Updating Your Resume in 5 Quick Steps

Job SearchResume KeywordsResume WritingResumes

Has this happened to you?

A company you’ve had your eye on for a while suddenly has an opening. You are perfect for it. Not only are you perfect for it but it’s the perfect role for you. More seniority, increase in pay, remote work options, family-oriented, and so on.

You open up your documents and realized you haven’t touched your resume in eight years. Ack!

It can be overwhelming to know where to begin.

Here are a few tips to help you get started.

First, work from your most recent information, gathering what your job titles have been, what you’ve actually done in these roles, and what your career progression has been in those eight years. List your daily responsibilities, and what you were brought in to do.

Next, here are the top five things to quickly address:

𝗜𝗺𝗽𝗮𝗰𝘁. What impact did you have on the company? How did your role impact the bottom-line? What contributions did you make? Were you a decision-maker? Provide examples.

𝗗𝗮𝘁𝗮. Numbers and percentages prove your quantifiable contributions and success. A chart or graph is a great visual and works well if you have strong numbers. Have you helped increase revenue? Expanded the client base? Come up with a solution that cut costs, reduced risk, or played a key role in something? Talk about it and use numbers, when possible.

𝗙𝗼𝗿𝗺𝗮𝘁𝘁𝗶𝗻𝗴. While some advanced formatting and graphic formatting is visually appealing, don’t clutter up your resume so much that it turns the reader off. Keep the format clean and consistent. Add bold where needed to differentiate daily responsibilities from accomplishments or to point out a key company name, etc. Finessing your format is so important. Having the right amount of formatting in combination with strong content creates a visually impactful and interesting read.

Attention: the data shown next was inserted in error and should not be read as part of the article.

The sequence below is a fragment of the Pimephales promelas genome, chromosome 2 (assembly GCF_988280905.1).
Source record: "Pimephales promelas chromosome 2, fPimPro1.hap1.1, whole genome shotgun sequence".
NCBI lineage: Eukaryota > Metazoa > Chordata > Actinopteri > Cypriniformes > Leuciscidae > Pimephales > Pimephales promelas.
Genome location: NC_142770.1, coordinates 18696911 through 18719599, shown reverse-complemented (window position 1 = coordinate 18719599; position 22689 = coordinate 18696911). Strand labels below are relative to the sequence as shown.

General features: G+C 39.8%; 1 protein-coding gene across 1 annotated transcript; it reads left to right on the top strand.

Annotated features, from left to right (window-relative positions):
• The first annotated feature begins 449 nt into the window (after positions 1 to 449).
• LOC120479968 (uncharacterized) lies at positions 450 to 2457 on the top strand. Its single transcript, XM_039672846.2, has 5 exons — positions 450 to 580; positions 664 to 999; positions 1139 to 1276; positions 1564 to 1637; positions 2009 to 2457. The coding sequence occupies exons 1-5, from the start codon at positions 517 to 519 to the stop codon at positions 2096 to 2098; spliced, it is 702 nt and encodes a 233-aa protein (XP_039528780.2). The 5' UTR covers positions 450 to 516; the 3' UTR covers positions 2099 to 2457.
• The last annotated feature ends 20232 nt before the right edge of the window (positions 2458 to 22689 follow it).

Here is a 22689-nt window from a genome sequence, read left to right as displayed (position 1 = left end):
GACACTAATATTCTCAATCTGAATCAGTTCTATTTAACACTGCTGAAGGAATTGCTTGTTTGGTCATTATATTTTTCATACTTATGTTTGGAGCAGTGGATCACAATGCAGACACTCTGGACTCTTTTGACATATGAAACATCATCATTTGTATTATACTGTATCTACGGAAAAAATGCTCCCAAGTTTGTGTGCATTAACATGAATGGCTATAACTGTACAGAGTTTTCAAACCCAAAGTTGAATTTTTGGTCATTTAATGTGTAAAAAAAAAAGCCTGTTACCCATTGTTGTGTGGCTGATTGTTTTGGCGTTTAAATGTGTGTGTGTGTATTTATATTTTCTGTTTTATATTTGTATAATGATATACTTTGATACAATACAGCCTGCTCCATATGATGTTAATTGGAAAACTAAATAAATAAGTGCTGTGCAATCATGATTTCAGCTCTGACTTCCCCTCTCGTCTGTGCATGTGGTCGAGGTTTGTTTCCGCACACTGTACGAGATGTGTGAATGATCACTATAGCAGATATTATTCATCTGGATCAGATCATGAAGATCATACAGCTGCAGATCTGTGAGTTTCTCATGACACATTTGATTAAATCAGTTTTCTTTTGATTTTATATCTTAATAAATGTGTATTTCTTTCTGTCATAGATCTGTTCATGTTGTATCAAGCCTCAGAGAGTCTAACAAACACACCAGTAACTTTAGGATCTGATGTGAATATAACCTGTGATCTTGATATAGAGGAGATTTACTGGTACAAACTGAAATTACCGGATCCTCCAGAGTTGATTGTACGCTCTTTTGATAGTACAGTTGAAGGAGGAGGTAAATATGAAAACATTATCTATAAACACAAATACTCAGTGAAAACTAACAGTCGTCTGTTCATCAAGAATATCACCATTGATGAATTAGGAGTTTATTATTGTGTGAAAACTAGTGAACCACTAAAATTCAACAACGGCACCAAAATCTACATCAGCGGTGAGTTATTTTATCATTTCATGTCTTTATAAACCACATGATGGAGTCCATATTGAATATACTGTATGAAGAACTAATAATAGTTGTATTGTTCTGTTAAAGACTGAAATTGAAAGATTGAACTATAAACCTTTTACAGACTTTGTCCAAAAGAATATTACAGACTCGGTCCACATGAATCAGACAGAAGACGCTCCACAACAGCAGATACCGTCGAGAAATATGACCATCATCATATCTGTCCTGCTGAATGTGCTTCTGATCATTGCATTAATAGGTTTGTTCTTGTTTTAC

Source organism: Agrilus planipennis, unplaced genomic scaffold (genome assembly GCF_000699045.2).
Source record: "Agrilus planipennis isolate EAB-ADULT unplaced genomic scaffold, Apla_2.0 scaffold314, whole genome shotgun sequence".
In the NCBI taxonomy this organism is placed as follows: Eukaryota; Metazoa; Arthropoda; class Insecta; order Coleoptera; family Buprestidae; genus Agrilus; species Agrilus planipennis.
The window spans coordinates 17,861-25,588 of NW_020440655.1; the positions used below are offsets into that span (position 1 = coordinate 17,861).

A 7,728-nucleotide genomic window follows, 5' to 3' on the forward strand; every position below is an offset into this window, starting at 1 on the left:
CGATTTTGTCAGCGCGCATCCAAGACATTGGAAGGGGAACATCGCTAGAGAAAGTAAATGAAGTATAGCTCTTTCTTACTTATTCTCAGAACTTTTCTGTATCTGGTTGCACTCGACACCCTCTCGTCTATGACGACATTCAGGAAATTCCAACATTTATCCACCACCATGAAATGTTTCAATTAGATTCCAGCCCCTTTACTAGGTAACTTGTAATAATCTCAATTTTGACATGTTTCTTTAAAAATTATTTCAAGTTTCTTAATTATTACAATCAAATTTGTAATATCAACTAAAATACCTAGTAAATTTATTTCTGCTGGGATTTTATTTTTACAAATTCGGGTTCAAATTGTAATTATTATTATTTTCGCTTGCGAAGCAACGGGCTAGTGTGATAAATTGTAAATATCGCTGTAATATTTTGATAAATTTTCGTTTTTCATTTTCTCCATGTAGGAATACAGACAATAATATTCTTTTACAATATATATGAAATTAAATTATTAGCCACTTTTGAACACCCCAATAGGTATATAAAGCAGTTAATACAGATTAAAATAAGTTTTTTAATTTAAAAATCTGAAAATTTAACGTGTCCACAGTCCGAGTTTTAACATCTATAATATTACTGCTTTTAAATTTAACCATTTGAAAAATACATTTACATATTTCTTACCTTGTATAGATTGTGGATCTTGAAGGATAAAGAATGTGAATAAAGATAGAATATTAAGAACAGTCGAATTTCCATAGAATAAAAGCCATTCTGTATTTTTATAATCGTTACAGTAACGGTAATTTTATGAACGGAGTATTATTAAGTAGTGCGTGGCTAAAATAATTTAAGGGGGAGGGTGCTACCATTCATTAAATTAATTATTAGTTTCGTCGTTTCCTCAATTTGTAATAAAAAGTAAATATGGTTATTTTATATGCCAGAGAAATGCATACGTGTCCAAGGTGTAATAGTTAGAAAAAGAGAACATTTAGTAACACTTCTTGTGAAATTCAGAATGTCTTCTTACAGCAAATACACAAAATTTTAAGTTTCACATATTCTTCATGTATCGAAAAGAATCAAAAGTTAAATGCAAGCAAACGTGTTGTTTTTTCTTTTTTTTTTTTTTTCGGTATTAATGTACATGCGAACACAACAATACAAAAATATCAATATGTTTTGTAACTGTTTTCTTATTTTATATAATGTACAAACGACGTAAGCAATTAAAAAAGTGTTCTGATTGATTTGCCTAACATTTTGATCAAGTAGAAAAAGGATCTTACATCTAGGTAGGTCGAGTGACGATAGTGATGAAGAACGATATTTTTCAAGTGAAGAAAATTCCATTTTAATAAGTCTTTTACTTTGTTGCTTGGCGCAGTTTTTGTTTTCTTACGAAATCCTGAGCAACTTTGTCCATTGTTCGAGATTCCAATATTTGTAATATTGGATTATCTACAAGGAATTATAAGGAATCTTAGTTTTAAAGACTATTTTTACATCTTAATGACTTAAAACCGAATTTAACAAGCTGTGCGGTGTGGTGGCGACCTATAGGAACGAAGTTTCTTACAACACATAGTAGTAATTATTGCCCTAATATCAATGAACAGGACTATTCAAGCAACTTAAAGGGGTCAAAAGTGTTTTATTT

𝗥𝗲𝗹𝗲𝘃𝗮𝗻𝗰𝗲. The no. 1 complaint I hear from recruiters is that the candidates applying for jobs aren’t a fit. Make sure you have the skills necessary for the position. If you don’t, don’t try to squeeze yourself into a role that isn’t meant for you. It only annoys the recruiters, and your resume will get permanently tossed.

𝗕𝗿𝗮𝗴! This is your chance to sell yourself and show what you can do. It’s OK to talk yourself up. You’ve earned it. You are the product, so show off what you’ve done and how what you did is unique and valuable to the next company. This is not the time to be shy or to step down and let someone else take the credit for what you’ve done. Strut your stuff!

Once you’ve got these basics covered, writing the rest of your resume should flow pretty easily for you. As always, let me know if you have any questions. I’m happy to help!

 

7 Skills to Acquire During Quarantine That Can Boost Your Resume

Career & WorkplaceGuest Posts

If you’re one of the millions of Americans who’s been under some level of COVID-19 quarantine restrictions over the last several months, you’re probably starting to feel a little restless these days. You’ve organized the garage, participated in virtual happy hours, and run out of stuff to stream — now what?

Whether you’re on the job hunt after becoming unemployed or you’re just on a mission to find something bigger and better, you’re in the right place! In this post, we’ll show you some ways to resolve both your boredom and ramp up your resume during quarantine. From certificates to skills, read on to find out the top seven things you can do to boost your resume without ever leaving your couch!

  1. Web Design and Management